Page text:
Bone Marrow Transplantation
The Bone Marrow Transplantation Unit of Davidoff Oncology Center, Rabin Medical Center, is headed by Dr. Moshe Yeshurun, a leading specialist in stem cells and treatment of hematological diseases. Bone marrow transplantation is one of the greatest achievements of modern medicine. Currently, this is the most efficient method of treatment of patients suffering from leukemia, lymphodenoma, myeloma, breast cancer, and other diseases associated with immunodeficiency. In Israel, this field of medical science is given the utmost priority, and the achievements of Rabin Medical Center experts have been widely recognized to be among the world's best.
The Bone Marrow Transplantation Unit of Rabin Medical Center is equipped with state-of-the-art medical devices. Its highly-qualified personnel includes hematologists, oncologists, radiologists, infectious disease specialists, and psychologists. Rabin Medical Center is constantly involved in serious oncology and haemato-oncology research.
Following is the list of diseases requiring bone marrow or stem cells transplantation
Congenial diseases: adrenoleukodystrophy, Griscellis syndrome type 2, Hurler syndrome, metachromatic leucodystrophy, thalassanemia, hemophagocytic lymphohistiocytosis, Wiskott Aldrich syndrome, congenial metabolism disorders. Evoked diseases: acute lymphoblastic leukemia, chronic lymphatic leukemia, acute myeloid leukemia, chronic myelogenous leukemia, aplastic anemia, Hodgkin lymphom, multiple myeloma, myelodysplastic syndrome, Non-Hodgkin lymphoma, paroxysmal nocturnal hemoglobinuria, acute radiation syndrome
Bone Marrow Exfusion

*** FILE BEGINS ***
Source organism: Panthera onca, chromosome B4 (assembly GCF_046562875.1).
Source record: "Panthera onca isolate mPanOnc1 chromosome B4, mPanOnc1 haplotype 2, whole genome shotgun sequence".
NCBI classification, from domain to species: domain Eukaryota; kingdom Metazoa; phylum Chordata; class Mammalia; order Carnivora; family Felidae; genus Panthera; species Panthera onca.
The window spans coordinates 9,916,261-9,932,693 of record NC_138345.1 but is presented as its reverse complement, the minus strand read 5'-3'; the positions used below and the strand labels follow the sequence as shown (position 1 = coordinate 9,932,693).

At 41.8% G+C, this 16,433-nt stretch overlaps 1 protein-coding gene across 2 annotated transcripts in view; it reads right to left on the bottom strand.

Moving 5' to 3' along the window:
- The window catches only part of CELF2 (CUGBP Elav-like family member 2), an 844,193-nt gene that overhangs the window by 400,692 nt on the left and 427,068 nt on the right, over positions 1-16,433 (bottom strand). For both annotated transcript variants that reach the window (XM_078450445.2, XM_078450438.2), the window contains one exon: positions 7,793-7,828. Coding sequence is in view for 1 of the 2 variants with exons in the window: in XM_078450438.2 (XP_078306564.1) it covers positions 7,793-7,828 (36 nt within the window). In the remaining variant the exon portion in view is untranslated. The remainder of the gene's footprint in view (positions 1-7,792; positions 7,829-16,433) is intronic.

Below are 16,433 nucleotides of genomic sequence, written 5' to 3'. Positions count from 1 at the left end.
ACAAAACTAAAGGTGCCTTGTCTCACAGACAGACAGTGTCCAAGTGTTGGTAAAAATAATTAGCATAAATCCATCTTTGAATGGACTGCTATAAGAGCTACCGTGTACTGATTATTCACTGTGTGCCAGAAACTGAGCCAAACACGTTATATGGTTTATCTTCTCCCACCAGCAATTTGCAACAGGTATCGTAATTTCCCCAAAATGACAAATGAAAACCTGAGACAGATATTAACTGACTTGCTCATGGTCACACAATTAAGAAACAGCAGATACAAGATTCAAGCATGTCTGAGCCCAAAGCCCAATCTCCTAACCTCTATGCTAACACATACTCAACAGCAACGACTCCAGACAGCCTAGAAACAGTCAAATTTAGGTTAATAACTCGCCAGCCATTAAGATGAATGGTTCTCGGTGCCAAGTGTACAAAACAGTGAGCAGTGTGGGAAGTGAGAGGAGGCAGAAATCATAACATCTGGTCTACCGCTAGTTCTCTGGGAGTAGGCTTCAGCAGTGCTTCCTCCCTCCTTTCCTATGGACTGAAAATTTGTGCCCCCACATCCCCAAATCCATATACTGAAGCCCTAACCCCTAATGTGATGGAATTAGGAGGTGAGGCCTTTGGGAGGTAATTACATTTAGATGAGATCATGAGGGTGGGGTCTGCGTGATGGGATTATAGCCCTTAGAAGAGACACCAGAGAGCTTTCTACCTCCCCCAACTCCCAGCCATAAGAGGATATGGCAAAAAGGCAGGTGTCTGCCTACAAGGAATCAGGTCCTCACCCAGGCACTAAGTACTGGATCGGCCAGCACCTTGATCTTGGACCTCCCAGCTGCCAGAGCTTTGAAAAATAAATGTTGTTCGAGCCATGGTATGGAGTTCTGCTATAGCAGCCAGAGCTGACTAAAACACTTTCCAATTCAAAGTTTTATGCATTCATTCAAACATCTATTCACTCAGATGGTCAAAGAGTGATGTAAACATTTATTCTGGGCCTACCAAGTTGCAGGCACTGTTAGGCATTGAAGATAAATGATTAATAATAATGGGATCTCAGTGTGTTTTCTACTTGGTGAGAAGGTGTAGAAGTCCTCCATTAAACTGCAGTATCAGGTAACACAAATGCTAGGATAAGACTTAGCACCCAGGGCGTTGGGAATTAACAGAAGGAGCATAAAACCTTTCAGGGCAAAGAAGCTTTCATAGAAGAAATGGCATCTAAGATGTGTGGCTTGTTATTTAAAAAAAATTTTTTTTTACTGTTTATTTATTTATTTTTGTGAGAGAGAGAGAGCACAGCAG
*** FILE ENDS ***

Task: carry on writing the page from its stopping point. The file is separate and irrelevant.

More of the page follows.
The exfusion is performed under general anesthesia; in some cases, epidural (spinal) anesthesia may be recommended. Bone marrow is collected using large-diameter needles through multiple punctures on the both sides of the wing of ilium. The quantity of bone marrow thus obtained should not exceed 10 – 15 ml per one kilogram of the donor’s body weight. To prevent the development of acute graft-versus-host reaction, T-lymphocytes can be removed from allogenic bone marrow before the implantation by using monoclonal antibodies. Autologic bone marrow can be purified of malignant cells using cytostatic agents. After being collected, autologic bone marrow is usually subjected to cryoconservation using the dimethylsulphoxide (DMSO) cryoprotectant and programmed freeze. The frozen cells are stored in liquid nitrogen at the temperature of – 196 °C. The process of bone marrow exfusion does not lead to any serious complications in 99 percent of cases; however, complications may be caused due to anesthesia effects or rapid blood loss. The bone marrow infusion in allo-BMT or syngeneic BMT is intravenous, by drop administration, within 24 – 48 hours after chemo- or radiotherapy. The autologic bone marrow infusion is performed in the same manner, as promptly as possible after the bone marrow is thawed at a temperature of 42 – 45 °C.